Private vs Public Limited Companies: How Do They Differ?

Company vs Owners: Liabilities and Debts


The concept of a limited company as a separate legal entity means that it can enter into contracts, own property, and incur debts in its own right. This legal separation provides a level of protection for the owners, as the company’s debts and liabilities are typically not directly transferred to them.

However, it’s important to note that directors and shareholders may still be held responsible in specific circumstances, such as instances of fraudulent activity or wrongful trading. Overall, the limited company structure protects owners from certain business risks and obligations.

Types of Limited Companies in the UK

In the United Kingdom, several types of limited companies have distinct characteristics and purposes. Understanding the distinctions among these types of limited companies is crucial for entrepreneurs and business owners when choosing the most suitable structure for their specific needs and objectives. These are the four main types:

Private Companies Limited by Shares (Ltd):

The most common type of company, Private Companies Limited by Shares, are owned by shareholders whose liability is limited to the amount unpaid on their shares. The company’s profits are typically distributed among the shareholders as dividends.

Ownership is determined by shareholding, and these shares can be transferred privately. The number of shareholders is limited, and the company is not allowed to offer its shares to the public.

Private Companies Limited by Guarantee (Ltd by Guarantee):

Unlike companies limited by shares, Private Companies Limited by Guarantee do not have share capital. Instead, members act as guarantors, agreeing to contribute a nominal amount (often a £1 guarantee) in the event of the company’s liquidation.

Common among non-profit organisations, charities, and clubs, these companies are often formed for purposes other than profit. Profits and assets are usually reinvested in the company’s activities.

Private Unlimited Companies:

Private Unlimited Companies do not have a limit on their liability, meaning that the shareholders are personally responsible for the company’s debts. These companies are relatively rare and are often used for specific reasons, such as flexibility in financial structures.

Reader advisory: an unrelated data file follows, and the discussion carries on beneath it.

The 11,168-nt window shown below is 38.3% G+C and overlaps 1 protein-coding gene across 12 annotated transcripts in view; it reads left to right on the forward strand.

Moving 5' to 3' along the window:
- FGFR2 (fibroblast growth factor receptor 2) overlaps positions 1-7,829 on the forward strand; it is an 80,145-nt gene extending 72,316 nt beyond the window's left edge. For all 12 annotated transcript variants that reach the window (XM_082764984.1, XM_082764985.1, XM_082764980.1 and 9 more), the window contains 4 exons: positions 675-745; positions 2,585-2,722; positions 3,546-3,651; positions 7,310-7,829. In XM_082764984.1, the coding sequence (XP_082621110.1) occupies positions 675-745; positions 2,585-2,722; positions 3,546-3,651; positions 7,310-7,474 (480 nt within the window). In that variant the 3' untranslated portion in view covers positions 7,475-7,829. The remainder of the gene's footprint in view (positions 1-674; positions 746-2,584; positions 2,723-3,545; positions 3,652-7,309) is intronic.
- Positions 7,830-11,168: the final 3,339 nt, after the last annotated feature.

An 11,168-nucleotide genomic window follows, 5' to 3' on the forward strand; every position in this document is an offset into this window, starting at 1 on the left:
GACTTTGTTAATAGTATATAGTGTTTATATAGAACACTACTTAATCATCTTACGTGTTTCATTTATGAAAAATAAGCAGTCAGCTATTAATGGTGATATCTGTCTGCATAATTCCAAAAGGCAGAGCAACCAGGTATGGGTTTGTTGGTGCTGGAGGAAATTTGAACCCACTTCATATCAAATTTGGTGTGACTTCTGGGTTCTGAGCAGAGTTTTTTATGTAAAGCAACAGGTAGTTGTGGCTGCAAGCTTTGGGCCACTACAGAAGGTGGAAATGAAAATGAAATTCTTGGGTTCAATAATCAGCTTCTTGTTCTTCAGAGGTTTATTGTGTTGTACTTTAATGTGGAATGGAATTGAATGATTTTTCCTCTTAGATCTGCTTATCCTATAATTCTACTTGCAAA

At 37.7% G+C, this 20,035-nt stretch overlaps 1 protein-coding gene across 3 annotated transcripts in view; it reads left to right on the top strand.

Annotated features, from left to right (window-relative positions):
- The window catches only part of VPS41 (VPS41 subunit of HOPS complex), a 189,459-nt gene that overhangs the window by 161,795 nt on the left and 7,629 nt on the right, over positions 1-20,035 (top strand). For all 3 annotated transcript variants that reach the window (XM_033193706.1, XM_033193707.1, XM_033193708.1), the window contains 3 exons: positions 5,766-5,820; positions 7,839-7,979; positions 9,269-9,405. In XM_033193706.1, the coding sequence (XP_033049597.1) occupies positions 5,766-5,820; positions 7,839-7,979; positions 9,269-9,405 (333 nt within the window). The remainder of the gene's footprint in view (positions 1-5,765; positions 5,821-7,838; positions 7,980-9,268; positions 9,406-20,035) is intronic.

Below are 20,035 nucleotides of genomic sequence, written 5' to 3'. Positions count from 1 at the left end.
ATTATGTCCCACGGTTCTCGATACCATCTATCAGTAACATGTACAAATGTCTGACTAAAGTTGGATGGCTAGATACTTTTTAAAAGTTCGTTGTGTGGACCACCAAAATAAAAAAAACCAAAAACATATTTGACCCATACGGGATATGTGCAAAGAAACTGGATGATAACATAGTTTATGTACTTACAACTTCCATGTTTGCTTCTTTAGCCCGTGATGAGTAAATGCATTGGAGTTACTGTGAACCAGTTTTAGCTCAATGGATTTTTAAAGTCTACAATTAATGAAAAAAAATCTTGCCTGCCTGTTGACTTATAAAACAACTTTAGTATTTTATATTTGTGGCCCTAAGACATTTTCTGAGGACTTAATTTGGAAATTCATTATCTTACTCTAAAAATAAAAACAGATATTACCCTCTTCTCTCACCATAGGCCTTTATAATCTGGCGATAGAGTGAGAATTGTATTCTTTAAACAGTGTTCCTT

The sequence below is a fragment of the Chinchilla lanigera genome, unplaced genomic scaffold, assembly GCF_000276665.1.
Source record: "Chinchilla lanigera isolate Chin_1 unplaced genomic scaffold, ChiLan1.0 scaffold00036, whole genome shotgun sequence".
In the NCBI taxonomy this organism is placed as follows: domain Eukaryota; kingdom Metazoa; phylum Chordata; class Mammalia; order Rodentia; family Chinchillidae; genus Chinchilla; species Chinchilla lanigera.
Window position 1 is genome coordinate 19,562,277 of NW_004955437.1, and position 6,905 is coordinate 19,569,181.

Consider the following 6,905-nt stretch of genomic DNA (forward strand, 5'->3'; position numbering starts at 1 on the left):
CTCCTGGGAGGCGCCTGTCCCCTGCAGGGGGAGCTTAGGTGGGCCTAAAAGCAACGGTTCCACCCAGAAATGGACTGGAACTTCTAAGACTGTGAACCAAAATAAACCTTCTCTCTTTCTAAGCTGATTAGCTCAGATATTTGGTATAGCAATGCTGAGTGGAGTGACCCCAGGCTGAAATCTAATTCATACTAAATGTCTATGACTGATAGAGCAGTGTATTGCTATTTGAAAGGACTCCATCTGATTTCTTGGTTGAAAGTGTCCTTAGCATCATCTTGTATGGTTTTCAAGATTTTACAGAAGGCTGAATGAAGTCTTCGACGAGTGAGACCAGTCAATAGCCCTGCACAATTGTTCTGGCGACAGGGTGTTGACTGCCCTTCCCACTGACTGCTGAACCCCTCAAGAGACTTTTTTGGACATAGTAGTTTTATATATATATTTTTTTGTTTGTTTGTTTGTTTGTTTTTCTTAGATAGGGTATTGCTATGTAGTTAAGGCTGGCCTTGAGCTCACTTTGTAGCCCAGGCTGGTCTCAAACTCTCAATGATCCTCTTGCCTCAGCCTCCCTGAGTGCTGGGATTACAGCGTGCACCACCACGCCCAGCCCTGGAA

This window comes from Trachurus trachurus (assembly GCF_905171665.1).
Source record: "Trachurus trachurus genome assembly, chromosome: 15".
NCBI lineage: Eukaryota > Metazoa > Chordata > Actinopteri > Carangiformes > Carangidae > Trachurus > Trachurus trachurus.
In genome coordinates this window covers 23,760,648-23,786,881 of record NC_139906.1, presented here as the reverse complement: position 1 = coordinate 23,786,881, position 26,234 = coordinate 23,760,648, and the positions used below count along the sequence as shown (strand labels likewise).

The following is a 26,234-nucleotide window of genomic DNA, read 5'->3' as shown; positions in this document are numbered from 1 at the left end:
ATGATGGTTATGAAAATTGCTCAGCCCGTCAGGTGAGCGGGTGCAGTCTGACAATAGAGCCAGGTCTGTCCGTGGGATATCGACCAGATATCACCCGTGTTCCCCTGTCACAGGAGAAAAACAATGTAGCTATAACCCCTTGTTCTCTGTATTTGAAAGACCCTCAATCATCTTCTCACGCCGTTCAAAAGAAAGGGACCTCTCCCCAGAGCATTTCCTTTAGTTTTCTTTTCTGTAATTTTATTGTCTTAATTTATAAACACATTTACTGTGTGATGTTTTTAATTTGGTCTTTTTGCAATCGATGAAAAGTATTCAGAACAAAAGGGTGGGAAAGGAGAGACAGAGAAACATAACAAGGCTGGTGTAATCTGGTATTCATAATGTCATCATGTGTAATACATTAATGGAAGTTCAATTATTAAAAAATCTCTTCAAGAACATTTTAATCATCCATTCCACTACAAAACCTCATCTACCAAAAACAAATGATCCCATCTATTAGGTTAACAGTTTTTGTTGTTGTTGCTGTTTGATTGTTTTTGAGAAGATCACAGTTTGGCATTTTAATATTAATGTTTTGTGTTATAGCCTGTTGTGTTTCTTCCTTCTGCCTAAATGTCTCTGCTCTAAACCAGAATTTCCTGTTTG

Shareholders are jointly and severally liable for the company’s debts, and their liability is not limited. This structure is less common due to the increased personal risk for shareholders.

Public Limited Companies (PLC):

Public limited companies are intended for larger businesses that want to offer shares to the public. They are listed on a stock exchange, and the general public can buy and sell their shares.

PLCs must adhere to stricter regulatory requirements than private companies. They have a minimum share capital requirement, must have at least two directors and a qualified company secretary, and are subject to more stringent reporting and disclosure obligations.


Share Capital Requirements 


Share capital refers to the total value of shares issued by a company in exchange for capital contributions from its shareholders.

Private and Public Limited Companies must have a share capital, which represents ownership in the company. For Public Limited Companies (PLCs), there is a minimum share capital requirement, and this amount must be at least £50,000. This minimum threshold is in place to provide a level of financial stability and assurance to the public investors who may buy shares on the stock exchange.

In contrast, Private Limited Companies are not subject to a minimum share capital requirement. The absence of a minimum for private companies allows for greater flexibility in structuring these businesses, making them more accessible for small to medium-sized enterprises. The focus on flexibility acknowledges that private companies may have varying capital needs and enables entrepreneurs to tailor their capital structures to the specific requirements of their business without the rigidity of a predetermined minimum.


Selling Shares


The process of selling shares differs significantly between Private and Public Limited Companies.

Public Limited Companies (PLCs) have the ability to list their shares on the stock exchange, providing a platform for the public to buy and sell these shares openly. This listing on the stock exchange offers liquidity to shareholders, as they can easily trade their shares with other investors. The decision for PLCs to go public is often driven by the need for substantial capital injection to fuel expansion or fund major projects.

In contrast, private companies are not listed on the stock exchange, and their shares can only be sold or transferred privately. This limitation on the sale of shares in private companies is designed to maintain a level of control over ownership and decision-making within the company. It allows private companies to operate with a more stable shareholder base, fostering long-term relationships and strategic decision-making that may not be possible in the more dynamic and publicly traded environment. Additionally, private companies often prefer this approach to maintain confidentiality and control over their operations.


Director and Secretary Requirements for Limited Companies


Limited companies are subject to specific requirements regarding their directors and secretaries.

Both Public Limited Companies (PLCs) and Private Limited Companies must have at least one director. A Private Limited Company can have a single member who serves as a director and shareholder, while a PLC must have at least two directors. The director and secretary, if appointed, must meet certain eligibility criteria. Directors must be at least 16 years old, not disqualified from serving as directors, and possess sound mental capacity.